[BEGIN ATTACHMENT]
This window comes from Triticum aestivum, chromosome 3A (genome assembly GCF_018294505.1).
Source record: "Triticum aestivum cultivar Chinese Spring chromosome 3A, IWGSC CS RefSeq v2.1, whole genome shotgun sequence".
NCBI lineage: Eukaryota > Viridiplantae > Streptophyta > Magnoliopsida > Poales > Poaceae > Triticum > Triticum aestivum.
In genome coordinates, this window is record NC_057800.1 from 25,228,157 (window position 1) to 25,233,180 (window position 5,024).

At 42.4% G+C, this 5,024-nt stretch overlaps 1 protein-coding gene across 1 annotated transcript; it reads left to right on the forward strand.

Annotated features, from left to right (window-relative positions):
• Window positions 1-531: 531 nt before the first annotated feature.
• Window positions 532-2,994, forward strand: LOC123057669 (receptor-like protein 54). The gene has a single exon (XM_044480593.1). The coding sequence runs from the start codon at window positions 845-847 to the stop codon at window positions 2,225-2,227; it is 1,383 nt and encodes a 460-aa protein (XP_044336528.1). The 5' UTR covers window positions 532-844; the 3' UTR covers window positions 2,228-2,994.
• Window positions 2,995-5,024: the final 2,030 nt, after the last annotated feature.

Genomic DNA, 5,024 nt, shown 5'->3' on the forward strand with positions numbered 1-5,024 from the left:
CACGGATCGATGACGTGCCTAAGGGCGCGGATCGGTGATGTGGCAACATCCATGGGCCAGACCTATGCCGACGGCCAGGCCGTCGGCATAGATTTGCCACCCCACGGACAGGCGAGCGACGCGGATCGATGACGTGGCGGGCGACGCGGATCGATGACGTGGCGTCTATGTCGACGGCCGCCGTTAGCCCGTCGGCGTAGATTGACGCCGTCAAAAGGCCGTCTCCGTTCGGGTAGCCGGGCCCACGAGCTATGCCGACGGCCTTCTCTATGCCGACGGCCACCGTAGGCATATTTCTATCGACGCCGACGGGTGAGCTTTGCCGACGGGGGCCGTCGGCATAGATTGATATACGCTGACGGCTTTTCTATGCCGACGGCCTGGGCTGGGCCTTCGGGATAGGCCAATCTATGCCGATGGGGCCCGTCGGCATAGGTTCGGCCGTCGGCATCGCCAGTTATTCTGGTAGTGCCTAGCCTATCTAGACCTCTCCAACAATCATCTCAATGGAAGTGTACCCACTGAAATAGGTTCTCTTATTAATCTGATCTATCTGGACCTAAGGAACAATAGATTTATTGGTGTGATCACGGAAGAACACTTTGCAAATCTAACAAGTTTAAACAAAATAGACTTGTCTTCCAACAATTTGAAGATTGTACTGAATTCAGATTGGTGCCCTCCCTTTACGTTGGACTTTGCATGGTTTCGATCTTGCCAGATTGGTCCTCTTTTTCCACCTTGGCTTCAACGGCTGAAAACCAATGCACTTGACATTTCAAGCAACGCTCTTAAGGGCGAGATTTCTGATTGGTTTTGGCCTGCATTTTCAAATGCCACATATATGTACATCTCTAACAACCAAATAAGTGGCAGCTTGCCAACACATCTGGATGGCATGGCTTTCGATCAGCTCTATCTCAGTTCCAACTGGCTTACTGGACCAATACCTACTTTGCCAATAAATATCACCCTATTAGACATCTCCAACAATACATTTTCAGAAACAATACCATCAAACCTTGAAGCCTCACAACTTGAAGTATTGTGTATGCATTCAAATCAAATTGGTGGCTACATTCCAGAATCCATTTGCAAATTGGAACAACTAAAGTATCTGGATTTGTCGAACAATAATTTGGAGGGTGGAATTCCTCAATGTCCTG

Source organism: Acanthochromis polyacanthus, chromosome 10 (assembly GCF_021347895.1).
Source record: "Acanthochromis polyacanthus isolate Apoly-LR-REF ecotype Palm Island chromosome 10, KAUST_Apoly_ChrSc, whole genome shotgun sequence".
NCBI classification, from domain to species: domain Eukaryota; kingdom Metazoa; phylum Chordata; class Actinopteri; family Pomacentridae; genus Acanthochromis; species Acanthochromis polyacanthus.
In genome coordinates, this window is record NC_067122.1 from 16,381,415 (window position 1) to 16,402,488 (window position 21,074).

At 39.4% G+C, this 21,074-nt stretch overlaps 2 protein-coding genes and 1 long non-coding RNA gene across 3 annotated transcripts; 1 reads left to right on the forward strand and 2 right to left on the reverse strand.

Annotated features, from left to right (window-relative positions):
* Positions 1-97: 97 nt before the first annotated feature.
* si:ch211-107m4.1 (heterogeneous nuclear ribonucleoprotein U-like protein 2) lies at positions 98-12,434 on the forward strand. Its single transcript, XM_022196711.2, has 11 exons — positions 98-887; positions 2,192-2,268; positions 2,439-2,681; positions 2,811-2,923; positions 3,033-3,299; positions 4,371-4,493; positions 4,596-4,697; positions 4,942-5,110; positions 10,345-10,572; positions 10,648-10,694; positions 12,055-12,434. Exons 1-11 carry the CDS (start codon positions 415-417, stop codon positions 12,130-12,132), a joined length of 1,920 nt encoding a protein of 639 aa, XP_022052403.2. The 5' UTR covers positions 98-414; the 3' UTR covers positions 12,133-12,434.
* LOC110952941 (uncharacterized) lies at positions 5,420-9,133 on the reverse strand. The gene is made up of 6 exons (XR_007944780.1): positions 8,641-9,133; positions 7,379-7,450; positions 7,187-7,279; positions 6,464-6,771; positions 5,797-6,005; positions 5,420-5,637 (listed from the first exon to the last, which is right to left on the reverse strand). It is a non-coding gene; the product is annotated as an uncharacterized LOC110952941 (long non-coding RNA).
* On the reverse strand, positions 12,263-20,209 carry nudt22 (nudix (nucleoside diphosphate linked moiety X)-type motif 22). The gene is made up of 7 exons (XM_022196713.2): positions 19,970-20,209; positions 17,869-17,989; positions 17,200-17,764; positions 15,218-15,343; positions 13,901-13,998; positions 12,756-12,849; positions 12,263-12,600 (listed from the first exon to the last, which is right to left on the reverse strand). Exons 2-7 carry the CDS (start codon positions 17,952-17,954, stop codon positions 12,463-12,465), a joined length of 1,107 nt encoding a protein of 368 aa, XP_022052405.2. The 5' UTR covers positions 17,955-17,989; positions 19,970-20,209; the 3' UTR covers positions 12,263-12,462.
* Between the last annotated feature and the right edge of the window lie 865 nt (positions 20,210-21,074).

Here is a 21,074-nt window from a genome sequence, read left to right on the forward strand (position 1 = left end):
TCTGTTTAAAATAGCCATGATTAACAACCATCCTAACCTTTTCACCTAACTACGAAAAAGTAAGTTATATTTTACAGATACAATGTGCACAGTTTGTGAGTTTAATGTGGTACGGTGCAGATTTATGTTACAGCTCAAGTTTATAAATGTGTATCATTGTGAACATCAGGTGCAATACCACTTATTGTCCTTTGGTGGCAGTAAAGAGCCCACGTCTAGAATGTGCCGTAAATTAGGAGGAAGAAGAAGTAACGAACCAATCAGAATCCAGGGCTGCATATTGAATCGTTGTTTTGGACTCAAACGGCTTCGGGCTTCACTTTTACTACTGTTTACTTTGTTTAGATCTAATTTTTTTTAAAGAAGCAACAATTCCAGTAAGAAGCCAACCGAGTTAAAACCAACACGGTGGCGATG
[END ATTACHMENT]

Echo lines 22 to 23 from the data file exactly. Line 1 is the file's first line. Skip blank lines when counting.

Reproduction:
* Between the last annotated feature and the right edge of the window lie 865 nt (positions 20,210-21,074).

Here is a 21,074-nt window from a genome sequence, read left to right on the forward strand (position 1 = left end):